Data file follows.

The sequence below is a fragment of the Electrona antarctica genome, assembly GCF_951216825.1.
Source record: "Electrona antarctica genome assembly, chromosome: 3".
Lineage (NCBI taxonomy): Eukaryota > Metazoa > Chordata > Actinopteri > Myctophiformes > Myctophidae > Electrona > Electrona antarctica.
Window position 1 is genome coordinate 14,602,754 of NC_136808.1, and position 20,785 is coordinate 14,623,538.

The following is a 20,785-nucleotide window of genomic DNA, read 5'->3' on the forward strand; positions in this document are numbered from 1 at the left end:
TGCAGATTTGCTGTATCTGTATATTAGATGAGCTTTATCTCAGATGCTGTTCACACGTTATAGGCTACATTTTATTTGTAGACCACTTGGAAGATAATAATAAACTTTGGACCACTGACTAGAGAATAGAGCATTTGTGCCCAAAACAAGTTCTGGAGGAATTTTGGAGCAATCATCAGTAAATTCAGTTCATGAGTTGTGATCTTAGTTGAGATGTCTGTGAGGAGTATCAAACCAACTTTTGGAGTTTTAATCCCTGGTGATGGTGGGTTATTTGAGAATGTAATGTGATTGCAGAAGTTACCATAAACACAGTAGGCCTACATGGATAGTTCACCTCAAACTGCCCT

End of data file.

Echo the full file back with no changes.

The sequence below is a fragment of the Electrona antarctica genome, assembly GCF_951216825.1.
Source record: "Electrona antarctica genome assembly, chromosome: 3".
Lineage (NCBI taxonomy): Eukaryota > Metazoa > Chordata > Actinopteri > Myctophiformes > Myctophidae > Electrona > Electrona antarctica.
Window position 1 is genome coordinate 14,602,754 of NC_136808.1, and position 20,785 is coordinate 14,623,538.

The following is a 20,785-nucleotide window of genomic DNA, read 5'->3' on the forward strand; positions in this document are numbered from 1 at the left end:
TGCAGATTTGCTGTATCTGTATATTAGATGAGCTTTATCTCAGATGCTGTTCACACGTTATAGGCTACATTTTATTTGTAGACCACTTGGAAGATAATAATAAACTTTGGACCACTGACTAGAGAATAGAGCATTTGTGCCCAAAACAAGTTCTGGAGGAATTTTGGAGCAATCATCAGTAAATTCAGTTCATGAGTTGTGATCTTAGTTGAGATGTCTGTGAGGAGTATCAAACCAACTTTTGGAGTTTTAATCCCTGGTGATGGTGGGTTATTTGAGAATGTAATGTGATTGCAGAAGTTACCATAAACACAGTAGGCCTACATGGATAGTTCACCTCAAACTGCCCT